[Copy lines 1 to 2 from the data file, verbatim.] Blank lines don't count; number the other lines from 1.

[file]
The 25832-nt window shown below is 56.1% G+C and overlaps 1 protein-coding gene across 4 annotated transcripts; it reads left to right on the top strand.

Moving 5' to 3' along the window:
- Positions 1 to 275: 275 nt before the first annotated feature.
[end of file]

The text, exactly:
The 25832-nt window shown below is 56.1% G+C and overlaps 1 protein-coding gene across 4 annotated transcripts; it reads left to right on the top strand.

Moving 5' to 3' along the window: